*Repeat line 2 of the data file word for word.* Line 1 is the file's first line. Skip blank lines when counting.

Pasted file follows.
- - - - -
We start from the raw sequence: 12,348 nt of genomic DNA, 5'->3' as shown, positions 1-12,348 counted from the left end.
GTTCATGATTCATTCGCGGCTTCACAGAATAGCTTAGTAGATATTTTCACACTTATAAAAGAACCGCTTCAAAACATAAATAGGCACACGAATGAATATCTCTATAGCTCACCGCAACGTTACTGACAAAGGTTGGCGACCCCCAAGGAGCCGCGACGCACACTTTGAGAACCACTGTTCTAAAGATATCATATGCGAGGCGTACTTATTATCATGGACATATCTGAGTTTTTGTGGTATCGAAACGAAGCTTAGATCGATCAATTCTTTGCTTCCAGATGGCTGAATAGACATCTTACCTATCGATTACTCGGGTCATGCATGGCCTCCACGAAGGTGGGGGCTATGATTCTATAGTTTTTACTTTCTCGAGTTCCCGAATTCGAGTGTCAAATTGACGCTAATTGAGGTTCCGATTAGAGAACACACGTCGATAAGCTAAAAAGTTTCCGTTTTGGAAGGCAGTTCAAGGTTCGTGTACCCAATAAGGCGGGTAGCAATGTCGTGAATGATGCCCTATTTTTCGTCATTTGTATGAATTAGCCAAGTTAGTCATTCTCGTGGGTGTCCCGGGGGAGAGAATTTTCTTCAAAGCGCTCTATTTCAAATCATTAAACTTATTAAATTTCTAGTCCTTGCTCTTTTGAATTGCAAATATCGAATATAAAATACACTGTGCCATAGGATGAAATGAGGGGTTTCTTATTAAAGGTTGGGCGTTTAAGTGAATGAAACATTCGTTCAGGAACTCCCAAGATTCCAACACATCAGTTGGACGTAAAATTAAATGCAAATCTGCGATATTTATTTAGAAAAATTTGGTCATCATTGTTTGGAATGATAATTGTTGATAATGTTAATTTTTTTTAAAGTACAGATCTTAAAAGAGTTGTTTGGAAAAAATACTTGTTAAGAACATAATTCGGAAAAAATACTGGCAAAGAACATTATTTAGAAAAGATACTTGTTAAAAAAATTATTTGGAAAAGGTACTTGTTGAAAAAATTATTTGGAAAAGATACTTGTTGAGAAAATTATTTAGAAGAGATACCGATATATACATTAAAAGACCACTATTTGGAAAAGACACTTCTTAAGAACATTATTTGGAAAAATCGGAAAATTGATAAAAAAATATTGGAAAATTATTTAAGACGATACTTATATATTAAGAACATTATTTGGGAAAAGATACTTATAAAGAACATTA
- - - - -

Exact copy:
GTTCATGATTCATTCGCGGCTTCACAGAATAGCTTAGTAGATATTTTCACACTTATAAAAGAACCGCTTCAAAACATAAATAGGCACACGAATGAATATCTCTATAGCTCACCGCAACGTTACTGACAAAGGTTGGCGACCCCCAAGGAGCCGCGACGCACACTTTGAGAACCACTGTTCTAAAGATATCATATGCGAGGCGTACTTATTATCATGGACATATCTGAGTTTTTGTGGTATCGAAACGAAGCTTAGATCGATCAATTCTTTGCTTCCAGATGGCTGAATAGACATCTTACCTATCGATTACTCGGGTCATGCATGGCCTCCACGAAGGTGGGGGCTATGATTCTATAGTTTTTACTTTCTCGAGTTCCCGAATTCGAGTGTCAAATTGACGCTAATTGAGGTTCCGATTAGAGAACACACGTCGATAAGCTAAAAAGTTTCCGTTTTGGAAGGCAGTTCAAGGTTCGTGTACCCAATAAGGCGGGTAGCAATGTCGTGAATGATGCCCTATTTTTCGTCATTTGTATGAATTAGCCAAGTTAGTCATTCTCGTGGGTGTCCCGGGGGAGAGAATTTTCTTCAAAGCGCTCTATTTCAAATCATTAAACTTATTAAATTTCTAGTCCTTGCTCTTTTGAATTGCAAATATCGAATATAAAATACACTGTGCCATAGGATGAAATGAGGGGTTTCTTATTAAAGGTTGGGCGTTTAAGTGAATGAAACATTCGTTCAGGAACTCCCAAGATTCCAACACATCAGTTGGACGTAAAATTAAATGCAAATCTGCGATATTTATTTAGAAAAATTTGGTCATCATTGTTTGGAATGATAATTGTTGATAATGTTAATTTTTTTTAAAGTACAGATCTTAAAAGAGTTGTTTGGAAAAAATACTTGTTAAGAACATAATTCGGAAAAAATACTGGCAAAGAACATTATTTAGAAAAGATACTTGTTAAAAAAATTATTTGGAAAAGGTACTTGTTGAAAAAATTATTTGGAAAAGATACTTGTTGAGAAAATTATTTAGAAGAGATACCGATATATACATTAAAAGACCACTATTTGGAAAAGACACTTCTTAAGAACATTATTTGGAAAAATCGGAAAATTGATAAAAAAATATTGGAAAATTATTTAAGACGATACTTATATATTAAGAACATTATTTGGGAAAAGATACTTATAAAGAACATTA